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COLUMN: Daydreams and the Etch A Sketch

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By VINCE LUECKE
Editor

The man who invented the Etch A Sketch died last month. I never knew André Cassagnes’ name until I heard it on a radio news program last Monday, but he’s been living in my head all week. He died in his native France at the age of 86.

Cassagnes invented the drawing toy that became the Etch A Sketch in the 1950s and I don’t know of many people who haven’t had their hands on one of the flat red boxes with two white knobs.

I owned two Etch A Sketches, the first a Christmas gift found under the tree when I was around the age of 8. I used it for weeks, sketching mazes and square-shaped labyrinths. I could never master the curves some people drew with such ease. In fact I was less interested in the Etch A Sketch as art than the practical fun of forming farms and fields.

While my brothers would build fences and pretended to plow, disc and plant corn on their imaginary farms sprawling across the living-room floor, I designed their farms, homesteads and barns.

“This is your cornfield and this is your wide hay field that stretches for miles,” I told uninterested brothers, who shooed me and my Etch A Sketch away.

For weeks after Christmas I doodled, creating as best I could not only parcels of farmland but mountains and skyscrapers and even people. I tried sketching the girl I liked at the time, but the end result was so sad I quickly shook her away.

Once, around spring, a brother took apart my Etch A Sketch. “Why?” was all I could ask when I found the broken toy, which came apart only with difficulty and couldn’t go back together at all.

I received a new one a few months later when my birthday rolled around and it remained a companion for a couple of years. I kept it under the couch and would doodle with it for hours while watching TV.

Gradually, however, I lost interest in it. I was too old for toys.

It was several years later when I ventured into a wooden crate our family simply dubbed “the toy box.” It sat in the living room, used more often as a bench and shelf and ignored except those rare times when kids would come to visit.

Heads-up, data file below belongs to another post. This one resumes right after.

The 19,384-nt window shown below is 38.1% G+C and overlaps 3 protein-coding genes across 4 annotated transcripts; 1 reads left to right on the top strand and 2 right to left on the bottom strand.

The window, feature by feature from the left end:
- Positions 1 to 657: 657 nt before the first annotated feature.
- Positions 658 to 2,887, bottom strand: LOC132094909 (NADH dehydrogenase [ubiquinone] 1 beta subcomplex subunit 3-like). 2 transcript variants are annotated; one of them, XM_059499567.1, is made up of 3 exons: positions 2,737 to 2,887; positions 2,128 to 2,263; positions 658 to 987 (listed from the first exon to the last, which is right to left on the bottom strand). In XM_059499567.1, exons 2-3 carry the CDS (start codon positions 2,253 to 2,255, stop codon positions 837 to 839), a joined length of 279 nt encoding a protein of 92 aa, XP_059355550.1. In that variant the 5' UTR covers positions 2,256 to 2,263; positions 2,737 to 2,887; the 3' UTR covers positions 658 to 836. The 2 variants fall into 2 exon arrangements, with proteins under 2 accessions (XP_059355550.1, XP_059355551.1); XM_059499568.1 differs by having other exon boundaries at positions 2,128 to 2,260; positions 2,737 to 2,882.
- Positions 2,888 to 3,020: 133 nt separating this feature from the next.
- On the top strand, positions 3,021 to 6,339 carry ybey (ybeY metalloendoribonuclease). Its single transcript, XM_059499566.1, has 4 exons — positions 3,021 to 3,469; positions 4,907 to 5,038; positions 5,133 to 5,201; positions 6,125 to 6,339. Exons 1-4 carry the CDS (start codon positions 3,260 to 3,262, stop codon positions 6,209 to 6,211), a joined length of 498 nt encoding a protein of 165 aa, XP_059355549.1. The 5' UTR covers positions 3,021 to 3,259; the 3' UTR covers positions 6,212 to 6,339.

I found my old Etch A Sketch one evening inside. It had been in there for several years and was battle-scarred and faded. Its gray screen was worn clear in some areas, a result less of age than rough treatment.

My brothers’ metal toy tractors and implements were inside, too, and I pulled out the small tractors, a disc with missing parts and a wagon that hauled many a pretend load of corn and soybeans.

I should have kept all the toys in the chest, but didn’t. Like my youth, they disappeared over time, fading into adulthood.

I have never doodled or drawn much since I gave up the Etch A Sketch. My brothers farm real fields now but I suspect they too sometimes long to play again, to imagine and create, to fantasize about what could be.

I never heard of André Cassagnes until the other day. He and my old Etch A Sketch have hardly been out of my head since. That’s just fine.

I know already what a couple of nephews will be getting for their birthdays this year.

Millstone School Update

A story in Thursday’s edition omitted a few details from plans to move the building to the Shubael Little Pioneer Village. Organizers are looking for old school furnishings. Other than blackboards, all of the interior furnishings are long gone.

“We are going to furnish the interior with vintage desks and accessories that would have been prevalent when the school was in use,” Shubael Village organizer Chuck Poehlein said. “Purchase of these items is not in our budget, so we are asking the public to help us with that part of it.”

Old photos of the school, as well as student photos, are also sought. Anyone with items to loan or donate can call Glenda Gibson at 836-4344.